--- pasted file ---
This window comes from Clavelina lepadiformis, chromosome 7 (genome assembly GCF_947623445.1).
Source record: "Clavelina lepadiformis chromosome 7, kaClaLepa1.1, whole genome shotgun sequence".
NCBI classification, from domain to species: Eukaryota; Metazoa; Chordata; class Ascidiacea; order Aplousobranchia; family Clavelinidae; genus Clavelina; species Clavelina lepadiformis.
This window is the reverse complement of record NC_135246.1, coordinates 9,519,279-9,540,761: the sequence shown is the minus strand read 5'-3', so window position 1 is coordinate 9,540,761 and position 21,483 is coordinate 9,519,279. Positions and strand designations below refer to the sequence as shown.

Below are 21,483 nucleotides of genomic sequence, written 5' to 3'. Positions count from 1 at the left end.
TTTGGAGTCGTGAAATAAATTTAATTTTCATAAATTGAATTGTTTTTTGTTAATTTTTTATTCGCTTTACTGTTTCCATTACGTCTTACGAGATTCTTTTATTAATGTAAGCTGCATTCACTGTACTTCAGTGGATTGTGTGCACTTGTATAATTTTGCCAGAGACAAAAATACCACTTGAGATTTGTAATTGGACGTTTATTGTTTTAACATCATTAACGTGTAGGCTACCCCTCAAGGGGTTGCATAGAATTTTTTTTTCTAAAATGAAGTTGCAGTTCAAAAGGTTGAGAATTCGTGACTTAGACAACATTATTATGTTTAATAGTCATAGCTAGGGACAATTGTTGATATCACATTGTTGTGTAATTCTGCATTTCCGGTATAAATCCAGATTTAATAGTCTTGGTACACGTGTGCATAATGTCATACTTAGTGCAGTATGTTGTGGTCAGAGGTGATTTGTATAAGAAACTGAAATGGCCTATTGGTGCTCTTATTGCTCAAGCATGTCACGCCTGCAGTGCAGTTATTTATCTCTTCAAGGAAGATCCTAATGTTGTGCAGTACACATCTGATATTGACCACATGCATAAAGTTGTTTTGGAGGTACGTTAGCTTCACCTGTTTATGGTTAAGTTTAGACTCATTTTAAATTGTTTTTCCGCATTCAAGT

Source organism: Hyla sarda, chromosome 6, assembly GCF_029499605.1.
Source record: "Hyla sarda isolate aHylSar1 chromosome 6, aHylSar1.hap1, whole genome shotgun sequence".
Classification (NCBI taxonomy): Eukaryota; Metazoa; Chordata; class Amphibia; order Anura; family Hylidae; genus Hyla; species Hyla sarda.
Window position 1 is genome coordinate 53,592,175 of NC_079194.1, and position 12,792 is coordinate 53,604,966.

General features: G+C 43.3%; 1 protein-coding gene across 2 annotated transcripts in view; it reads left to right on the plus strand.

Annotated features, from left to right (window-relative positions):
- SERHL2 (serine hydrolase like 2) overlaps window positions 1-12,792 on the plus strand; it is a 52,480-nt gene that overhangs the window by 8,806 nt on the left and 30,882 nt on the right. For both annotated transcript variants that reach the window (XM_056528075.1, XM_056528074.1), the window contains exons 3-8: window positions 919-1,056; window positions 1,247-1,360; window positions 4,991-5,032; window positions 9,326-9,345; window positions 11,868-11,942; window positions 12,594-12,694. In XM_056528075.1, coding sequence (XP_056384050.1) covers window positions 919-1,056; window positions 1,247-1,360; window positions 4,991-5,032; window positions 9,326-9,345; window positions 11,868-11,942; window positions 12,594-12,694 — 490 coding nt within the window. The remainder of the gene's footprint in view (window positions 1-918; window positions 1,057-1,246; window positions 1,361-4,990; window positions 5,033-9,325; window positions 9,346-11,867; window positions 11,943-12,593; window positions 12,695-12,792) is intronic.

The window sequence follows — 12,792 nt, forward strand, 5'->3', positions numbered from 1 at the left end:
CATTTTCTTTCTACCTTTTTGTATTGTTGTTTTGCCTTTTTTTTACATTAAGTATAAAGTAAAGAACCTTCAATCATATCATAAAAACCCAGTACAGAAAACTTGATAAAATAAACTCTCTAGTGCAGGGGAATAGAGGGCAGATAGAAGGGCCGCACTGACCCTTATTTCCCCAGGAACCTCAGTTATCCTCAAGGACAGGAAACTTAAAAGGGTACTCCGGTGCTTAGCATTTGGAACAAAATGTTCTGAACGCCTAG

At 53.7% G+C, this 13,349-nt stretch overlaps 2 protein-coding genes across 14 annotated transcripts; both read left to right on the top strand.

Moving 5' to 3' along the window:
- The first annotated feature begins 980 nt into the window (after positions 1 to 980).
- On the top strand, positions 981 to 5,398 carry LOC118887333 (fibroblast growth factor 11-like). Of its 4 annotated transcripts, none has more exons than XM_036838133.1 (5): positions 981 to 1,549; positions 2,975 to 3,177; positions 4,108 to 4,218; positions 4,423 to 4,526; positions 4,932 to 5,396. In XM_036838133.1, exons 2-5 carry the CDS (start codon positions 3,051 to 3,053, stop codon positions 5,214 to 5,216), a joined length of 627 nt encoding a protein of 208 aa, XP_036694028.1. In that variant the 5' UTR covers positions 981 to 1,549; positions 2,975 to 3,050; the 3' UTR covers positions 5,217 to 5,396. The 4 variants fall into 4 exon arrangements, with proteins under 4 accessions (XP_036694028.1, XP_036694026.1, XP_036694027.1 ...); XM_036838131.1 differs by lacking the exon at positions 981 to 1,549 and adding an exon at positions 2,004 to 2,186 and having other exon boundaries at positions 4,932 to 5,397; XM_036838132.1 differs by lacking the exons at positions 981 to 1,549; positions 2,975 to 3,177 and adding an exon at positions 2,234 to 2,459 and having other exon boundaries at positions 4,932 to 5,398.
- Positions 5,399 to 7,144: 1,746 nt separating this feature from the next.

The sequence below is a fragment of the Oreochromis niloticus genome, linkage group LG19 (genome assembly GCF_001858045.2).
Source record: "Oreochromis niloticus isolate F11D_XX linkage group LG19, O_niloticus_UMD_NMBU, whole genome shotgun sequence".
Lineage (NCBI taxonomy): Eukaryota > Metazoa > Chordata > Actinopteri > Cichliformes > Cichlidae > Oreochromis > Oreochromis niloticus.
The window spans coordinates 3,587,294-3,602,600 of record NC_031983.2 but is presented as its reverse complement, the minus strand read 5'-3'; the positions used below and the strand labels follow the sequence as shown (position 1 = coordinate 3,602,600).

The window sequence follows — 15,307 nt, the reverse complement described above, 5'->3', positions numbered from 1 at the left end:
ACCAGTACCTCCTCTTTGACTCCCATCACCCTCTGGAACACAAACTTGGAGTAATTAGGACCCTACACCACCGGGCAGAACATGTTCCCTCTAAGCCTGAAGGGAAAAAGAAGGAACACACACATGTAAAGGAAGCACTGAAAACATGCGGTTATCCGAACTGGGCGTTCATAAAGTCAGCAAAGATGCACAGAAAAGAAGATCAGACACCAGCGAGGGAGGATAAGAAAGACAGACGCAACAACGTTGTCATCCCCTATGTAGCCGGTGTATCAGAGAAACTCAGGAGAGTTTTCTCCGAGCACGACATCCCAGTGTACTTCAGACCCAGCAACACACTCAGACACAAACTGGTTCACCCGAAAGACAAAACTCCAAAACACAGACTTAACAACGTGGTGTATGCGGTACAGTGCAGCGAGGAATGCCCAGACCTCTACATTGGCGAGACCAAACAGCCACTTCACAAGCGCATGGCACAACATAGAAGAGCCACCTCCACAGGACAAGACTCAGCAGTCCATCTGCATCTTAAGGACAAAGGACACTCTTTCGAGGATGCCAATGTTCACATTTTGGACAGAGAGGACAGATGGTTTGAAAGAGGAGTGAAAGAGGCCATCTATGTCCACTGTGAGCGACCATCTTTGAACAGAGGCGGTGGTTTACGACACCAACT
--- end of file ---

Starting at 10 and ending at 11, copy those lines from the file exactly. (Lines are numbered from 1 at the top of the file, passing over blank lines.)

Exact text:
Window position 1 is genome coordinate 53,592,175 of NC_079194.1, and position 12,792 is coordinate 53,604,966.

General features: G+C 43.3%; 1 protein-coding gene across 2 annotated transcripts in view; it reads left to right on the plus strand.